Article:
In order to comprehensively address the question of human rights, I believe that narrowly focusing on civil and political ones is insufficient. I believe we must devote increased attention to economic, social and cultural rights—including the fundamental right to development. It is an affront to the conscience of man that millions of people still struggle against poverty, hunger and disease—that inadequate education and healthcare is an everyday reality for so many. That is why working to fulfill the Millennium Development Goals must remain at the core of our shared vision for a more prosperous, peaceful and equitable world. At the same time, we must focus on the post-2015 agenda. The General Assembly was given the responsibility by world leaders last June in Rio to adopt the Sustainable Development Goals. In a few weeks, the plenary’s Open Working Group tasked with defining the SDGs will begin its deliberations. I will closely engage with Member States to ensure that the SDG process becomes our top priority. By putting the work of this Group at the very center of the General Assembly’s attention, we can ensure that the post-2015 development agenda and the promotion of human rights come to be seen as inseparable parts of the same whole.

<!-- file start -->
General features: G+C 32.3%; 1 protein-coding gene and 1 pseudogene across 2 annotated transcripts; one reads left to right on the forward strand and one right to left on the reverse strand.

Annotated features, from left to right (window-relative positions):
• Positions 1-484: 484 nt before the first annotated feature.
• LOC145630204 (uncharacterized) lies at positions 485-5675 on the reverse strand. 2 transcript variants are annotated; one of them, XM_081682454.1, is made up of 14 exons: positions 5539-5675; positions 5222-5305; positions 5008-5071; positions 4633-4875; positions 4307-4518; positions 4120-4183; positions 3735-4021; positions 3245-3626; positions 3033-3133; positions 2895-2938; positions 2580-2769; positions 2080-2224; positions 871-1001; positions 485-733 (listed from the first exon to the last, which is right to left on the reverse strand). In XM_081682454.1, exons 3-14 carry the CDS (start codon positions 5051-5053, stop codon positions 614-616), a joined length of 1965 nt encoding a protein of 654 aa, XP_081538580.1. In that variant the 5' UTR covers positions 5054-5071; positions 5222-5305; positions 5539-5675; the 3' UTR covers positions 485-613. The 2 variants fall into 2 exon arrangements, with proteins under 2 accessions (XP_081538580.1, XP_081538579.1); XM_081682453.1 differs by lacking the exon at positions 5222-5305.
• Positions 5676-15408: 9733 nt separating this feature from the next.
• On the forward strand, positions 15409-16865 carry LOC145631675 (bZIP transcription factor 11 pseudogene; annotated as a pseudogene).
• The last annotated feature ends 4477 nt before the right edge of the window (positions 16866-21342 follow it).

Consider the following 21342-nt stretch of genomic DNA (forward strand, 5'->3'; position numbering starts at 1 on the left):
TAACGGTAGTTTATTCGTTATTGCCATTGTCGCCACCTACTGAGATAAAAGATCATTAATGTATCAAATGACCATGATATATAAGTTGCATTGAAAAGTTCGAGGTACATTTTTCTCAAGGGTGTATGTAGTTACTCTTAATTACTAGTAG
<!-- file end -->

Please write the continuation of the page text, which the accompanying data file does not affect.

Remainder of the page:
The Universal Declaration defined human rights as the “foundation of freedom, justice and peace in the world.” It is in this context that I wish to underline my grave concern at the perpetuation of the most horrific humanitarian tragedy of our times—the bloodbath of Syria. New allegations of human rights abuses are reported daily, with official UN statistics putting the death toll at over 70,000. Most of these casualties are believed to be civilians. The UNHCR has registered 860,000 Syrians as refugees, and it appears that an even greater number have been internally displaced. Moreover, it is estimated that around twenty percent of the population lack access to fuel, electricity, a telephone line, and a reliable source of food and water. For close to two years, the international community has failed to put a stop to the carnage.